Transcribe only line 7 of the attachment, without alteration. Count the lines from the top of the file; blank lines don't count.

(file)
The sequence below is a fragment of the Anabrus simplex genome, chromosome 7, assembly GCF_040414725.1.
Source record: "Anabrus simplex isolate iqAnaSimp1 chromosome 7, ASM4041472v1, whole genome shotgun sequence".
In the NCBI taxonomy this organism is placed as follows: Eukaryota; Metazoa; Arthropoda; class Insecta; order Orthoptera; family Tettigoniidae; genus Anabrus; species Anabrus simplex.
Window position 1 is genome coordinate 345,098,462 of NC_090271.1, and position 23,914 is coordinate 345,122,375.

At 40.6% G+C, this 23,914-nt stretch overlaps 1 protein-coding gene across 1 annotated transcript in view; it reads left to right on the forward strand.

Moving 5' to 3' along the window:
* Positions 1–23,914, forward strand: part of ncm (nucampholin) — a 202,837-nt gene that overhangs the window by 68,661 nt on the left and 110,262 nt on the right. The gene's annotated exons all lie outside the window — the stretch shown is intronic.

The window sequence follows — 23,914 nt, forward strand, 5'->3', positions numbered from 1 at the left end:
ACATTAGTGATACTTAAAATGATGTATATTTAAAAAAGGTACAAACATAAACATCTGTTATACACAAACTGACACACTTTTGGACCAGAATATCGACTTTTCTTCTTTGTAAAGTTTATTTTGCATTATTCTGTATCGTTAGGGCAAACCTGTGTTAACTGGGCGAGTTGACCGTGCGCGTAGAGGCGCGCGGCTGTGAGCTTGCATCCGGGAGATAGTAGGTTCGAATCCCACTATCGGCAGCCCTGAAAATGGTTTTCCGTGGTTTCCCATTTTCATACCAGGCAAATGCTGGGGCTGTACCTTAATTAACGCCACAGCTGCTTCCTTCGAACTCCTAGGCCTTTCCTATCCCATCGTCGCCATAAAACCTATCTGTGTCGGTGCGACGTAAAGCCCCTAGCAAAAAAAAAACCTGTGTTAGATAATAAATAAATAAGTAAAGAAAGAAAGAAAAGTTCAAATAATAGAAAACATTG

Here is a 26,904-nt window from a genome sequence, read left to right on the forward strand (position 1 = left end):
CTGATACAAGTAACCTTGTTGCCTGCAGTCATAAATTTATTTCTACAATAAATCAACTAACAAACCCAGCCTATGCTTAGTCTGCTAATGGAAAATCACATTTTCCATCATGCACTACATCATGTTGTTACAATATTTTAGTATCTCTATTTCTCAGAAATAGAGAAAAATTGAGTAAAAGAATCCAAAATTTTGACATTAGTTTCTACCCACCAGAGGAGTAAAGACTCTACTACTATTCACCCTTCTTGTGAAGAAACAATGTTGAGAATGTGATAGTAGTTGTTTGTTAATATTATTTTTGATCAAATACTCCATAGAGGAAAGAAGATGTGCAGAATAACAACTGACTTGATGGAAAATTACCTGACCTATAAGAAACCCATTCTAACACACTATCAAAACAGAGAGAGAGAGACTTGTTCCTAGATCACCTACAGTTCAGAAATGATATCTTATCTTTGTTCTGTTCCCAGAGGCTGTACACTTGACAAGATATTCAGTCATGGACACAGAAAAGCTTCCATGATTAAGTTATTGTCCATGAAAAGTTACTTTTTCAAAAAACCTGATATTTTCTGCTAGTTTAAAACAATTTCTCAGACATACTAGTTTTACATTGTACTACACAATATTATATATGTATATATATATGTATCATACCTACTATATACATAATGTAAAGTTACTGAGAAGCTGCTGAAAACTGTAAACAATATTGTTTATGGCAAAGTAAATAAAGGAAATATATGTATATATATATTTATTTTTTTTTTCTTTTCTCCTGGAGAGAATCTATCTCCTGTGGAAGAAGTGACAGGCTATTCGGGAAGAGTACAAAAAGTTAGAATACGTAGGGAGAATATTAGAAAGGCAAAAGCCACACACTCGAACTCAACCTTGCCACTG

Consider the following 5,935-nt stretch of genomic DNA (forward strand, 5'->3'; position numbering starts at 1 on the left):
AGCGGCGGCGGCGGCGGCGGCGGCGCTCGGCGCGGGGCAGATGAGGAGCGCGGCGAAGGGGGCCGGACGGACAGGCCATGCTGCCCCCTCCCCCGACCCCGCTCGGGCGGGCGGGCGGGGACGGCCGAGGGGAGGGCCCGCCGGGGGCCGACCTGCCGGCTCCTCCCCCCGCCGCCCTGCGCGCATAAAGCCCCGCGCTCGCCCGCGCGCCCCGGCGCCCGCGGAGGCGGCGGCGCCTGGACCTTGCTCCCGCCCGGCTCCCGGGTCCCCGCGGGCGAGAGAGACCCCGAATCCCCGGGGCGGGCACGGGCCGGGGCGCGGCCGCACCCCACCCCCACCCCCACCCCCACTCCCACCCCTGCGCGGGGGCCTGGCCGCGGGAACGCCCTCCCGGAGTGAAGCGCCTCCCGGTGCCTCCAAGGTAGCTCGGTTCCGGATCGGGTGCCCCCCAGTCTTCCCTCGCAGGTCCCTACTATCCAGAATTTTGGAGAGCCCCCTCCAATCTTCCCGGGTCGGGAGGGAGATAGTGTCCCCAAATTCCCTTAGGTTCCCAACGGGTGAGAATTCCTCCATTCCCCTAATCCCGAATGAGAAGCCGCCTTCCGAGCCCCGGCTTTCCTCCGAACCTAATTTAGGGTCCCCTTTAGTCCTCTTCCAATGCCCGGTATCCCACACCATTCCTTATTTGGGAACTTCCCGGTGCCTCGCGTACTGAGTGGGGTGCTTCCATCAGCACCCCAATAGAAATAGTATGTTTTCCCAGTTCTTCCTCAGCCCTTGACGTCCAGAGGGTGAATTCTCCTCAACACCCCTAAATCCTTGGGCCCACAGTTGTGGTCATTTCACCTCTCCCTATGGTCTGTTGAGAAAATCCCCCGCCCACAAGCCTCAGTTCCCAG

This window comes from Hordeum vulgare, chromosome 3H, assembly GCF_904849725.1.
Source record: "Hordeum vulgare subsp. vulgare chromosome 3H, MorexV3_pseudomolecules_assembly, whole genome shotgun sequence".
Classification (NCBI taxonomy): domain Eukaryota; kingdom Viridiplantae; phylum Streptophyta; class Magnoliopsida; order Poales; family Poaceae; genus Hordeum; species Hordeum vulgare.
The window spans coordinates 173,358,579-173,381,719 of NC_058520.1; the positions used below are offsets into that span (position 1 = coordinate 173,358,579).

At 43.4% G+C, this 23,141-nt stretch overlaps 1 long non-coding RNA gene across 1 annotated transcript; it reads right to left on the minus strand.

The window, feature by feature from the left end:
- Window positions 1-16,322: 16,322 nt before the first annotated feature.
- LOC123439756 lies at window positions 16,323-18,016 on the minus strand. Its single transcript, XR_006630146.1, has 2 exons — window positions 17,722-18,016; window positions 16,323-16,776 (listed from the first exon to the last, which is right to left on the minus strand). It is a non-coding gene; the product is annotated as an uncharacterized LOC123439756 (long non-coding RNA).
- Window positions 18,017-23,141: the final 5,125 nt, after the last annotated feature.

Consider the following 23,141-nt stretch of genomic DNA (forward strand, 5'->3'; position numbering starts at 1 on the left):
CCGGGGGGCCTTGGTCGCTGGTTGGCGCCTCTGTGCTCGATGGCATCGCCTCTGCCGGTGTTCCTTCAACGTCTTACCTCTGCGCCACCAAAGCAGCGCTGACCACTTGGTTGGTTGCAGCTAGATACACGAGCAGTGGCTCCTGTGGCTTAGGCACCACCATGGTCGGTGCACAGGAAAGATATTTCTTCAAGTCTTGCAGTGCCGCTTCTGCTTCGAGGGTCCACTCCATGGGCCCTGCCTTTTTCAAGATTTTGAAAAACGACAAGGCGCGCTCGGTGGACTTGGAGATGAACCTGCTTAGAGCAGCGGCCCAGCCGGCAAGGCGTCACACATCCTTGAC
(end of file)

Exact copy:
* Positions 1–23,914, forward strand: part of ncm (nucampholin) — a 202,837-nt gene that overhangs the window by 68,661 nt on the left and 110,262 nt on the right. The gene's annotated exons all lie outside the window — the stretch shown is intronic.